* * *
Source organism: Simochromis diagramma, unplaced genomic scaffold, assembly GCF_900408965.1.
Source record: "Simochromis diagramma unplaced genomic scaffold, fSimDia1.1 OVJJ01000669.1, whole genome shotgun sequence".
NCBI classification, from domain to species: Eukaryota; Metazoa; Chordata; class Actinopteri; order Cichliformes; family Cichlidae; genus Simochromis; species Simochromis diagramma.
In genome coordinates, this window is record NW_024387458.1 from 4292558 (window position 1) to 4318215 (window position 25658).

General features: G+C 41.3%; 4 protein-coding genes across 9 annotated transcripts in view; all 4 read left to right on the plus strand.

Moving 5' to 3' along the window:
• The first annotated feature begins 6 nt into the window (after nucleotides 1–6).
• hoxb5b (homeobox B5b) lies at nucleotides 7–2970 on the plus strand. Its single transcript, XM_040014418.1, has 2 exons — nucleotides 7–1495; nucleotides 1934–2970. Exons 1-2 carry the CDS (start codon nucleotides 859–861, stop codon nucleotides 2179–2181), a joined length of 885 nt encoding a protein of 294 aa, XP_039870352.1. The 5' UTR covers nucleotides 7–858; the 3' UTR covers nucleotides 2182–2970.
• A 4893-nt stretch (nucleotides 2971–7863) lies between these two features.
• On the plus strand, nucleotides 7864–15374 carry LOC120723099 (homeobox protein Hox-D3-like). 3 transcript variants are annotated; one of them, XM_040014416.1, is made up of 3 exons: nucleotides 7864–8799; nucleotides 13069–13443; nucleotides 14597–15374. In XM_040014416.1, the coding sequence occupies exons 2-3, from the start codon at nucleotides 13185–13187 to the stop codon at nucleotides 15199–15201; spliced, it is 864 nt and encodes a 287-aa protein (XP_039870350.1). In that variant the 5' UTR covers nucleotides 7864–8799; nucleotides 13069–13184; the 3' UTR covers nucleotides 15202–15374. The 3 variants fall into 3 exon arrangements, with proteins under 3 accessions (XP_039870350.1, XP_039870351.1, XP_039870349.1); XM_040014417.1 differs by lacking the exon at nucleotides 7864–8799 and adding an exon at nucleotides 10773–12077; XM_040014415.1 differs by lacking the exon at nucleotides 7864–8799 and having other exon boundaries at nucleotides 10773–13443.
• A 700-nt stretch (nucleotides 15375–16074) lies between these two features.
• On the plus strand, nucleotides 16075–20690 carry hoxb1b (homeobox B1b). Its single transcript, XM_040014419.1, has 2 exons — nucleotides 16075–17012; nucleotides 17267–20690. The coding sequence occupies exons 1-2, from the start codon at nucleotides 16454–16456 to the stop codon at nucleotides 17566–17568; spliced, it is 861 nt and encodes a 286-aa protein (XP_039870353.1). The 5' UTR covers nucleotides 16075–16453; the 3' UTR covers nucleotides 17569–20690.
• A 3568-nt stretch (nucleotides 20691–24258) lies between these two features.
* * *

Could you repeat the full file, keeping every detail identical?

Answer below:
Source organism: Simochromis diagramma, unplaced genomic scaffold, assembly GCF_900408965.1.
Source record: "Simochromis diagramma unplaced genomic scaffold, fSimDia1.1 OVJJ01000669.1, whole genome shotgun sequence".
NCBI classification, from domain to species: Eukaryota; Metazoa; Chordata; class Actinopteri; order Cichliformes; family Cichlidae; genus Simochromis; species Simochromis diagramma.
In genome coordinates, this window is record NW_024387458.1 from 4292558 (window position 1) to 4318215 (window position 25658).

General features: G+C 41.3%; 4 protein-coding genes across 9 annotated transcripts in view; all 4 read left to right on the plus strand.

Moving 5' to 3' along the window:
• The first annotated feature begins 6 nt into the window (after nucleotides 1–6).
• hoxb5b (homeobox B5b) lies at nucleotides 7–2970 on the plus strand. Its single transcript, XM_040014418.1, has 2 exons — nucleotides 7–1495; nucleotides 1934–2970. Exons 1-2 carry the CDS (start codon nucleotides 859–861, stop codon nucleotides 2179–2181), a joined length of 885 nt encoding a protein of 294 aa, XP_039870352.1. The 5' UTR covers nucleotides 7–858; the 3' UTR covers nucleotides 2182–2970.
• A 4893-nt stretch (nucleotides 2971–7863) lies between these two features.
• On the plus strand, nucleotides 7864–15374 carry LOC120723099 (homeobox protein Hox-D3-like). 3 transcript variants are annotated; one of them, XM_040014416.1, is made up of 3 exons: nucleotides 7864–8799; nucleotides 13069–13443; nucleotides 14597–15374. In XM_040014416.1, the coding sequence occupies exons 2-3, from the start codon at nucleotides 13185–13187 to the stop codon at nucleotides 15199–15201; spliced, it is 864 nt and encodes a 287-aa protein (XP_039870350.1). In that variant the 5' UTR covers nucleotides 7864–8799; nucleotides 13069–13184; the 3' UTR covers nucleotides 15202–15374. The 3 variants fall into 3 exon arrangements, with proteins under 3 accessions (XP_039870350.1, XP_039870351.1, XP_039870349.1); XM_040014417.1 differs by lacking the exon at nucleotides 7864–8799 and adding an exon at nucleotides 10773–12077; XM_040014415.1 differs by lacking the exon at nucleotides 7864–8799 and having other exon boundaries at nucleotides 10773–13443.
• A 700-nt stretch (nucleotides 15375–16074) lies between these two features.
• On the plus strand, nucleotides 16075–20690 carry hoxb1b (homeobox B1b). Its single transcript, XM_040014419.1, has 2 exons — nucleotides 16075–17012; nucleotides 17267–20690. The coding sequence occupies exons 1-2, from the start codon at nucleotides 16454–16456 to the stop codon at nucleotides 17566–17568; spliced, it is 861 nt and encodes a 286-aa protein (XP_039870353.1). The 5' UTR covers nucleotides 16075–16453; the 3' UTR covers nucleotides 17569–20690.
• A 3568-nt stretch (nucleotides 20691–24258) lies between these two features.